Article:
Another day in the life of Don Bosco Homes… Zoon – “Saved by Grace”

Today, for the first time in our lives we received the generous gift of a live chicken! We were in Old Field, New Georgia, Liberia having just returned Zoon – who we initially thought could have been called Shoe, Sue or Zoo – to his family after he’d been missing for three days. He was welcomed home by the whole community with hysterical relief, singing, dancing and hugging…Two happy Aunties took the opportunity to lift Anna off her feet in their embraces!

It was wonderful to see Zoon so surrounded by love and friends and family and was a contrast to the scared and lonely little boy we picked up at the police station on Monday.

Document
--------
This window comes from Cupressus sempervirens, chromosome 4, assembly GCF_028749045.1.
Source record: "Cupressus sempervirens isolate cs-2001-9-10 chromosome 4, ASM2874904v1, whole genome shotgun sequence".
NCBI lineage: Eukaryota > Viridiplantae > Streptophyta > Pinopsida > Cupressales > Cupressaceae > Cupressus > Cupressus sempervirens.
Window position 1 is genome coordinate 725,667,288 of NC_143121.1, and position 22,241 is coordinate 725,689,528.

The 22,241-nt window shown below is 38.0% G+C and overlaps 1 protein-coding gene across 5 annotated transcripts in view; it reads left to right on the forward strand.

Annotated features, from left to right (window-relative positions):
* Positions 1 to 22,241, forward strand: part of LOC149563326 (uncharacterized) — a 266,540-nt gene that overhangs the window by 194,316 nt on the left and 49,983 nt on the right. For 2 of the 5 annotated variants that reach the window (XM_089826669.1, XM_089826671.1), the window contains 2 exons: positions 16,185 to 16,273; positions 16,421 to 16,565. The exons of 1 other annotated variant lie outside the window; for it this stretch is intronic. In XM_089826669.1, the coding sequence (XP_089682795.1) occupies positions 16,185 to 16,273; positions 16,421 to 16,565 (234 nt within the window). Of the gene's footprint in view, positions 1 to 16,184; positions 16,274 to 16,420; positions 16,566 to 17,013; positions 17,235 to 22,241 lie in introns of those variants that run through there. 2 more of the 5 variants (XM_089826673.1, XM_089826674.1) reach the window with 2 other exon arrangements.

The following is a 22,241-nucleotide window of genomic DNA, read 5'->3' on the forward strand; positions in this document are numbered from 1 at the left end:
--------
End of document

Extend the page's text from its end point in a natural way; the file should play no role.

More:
On Monday, we had entered our second and definitely not last police station of the week. We passed down the usual dark corridor to the Women and Children’s Protection Section office where seven-year-old Zoon was waiting with a female investigator. At first he was quiet and it was difficult to get his correct story, never mind his name. What we could be sure of was that he got lost on the way from church on Sunday morning. Over the course of the following three days, the story unfolded. Zoon had been at church and at Sunday School for the small children. It was the birthday of one of the other kids, so they all went to sing Happy Birthday to him. Somehow, Zoon and at least one friend got distracted by a group of people playing drums and followed the music. Zoon wandered off and lost his way, but was fortunately found by a woman called Grace, who took him to the police station.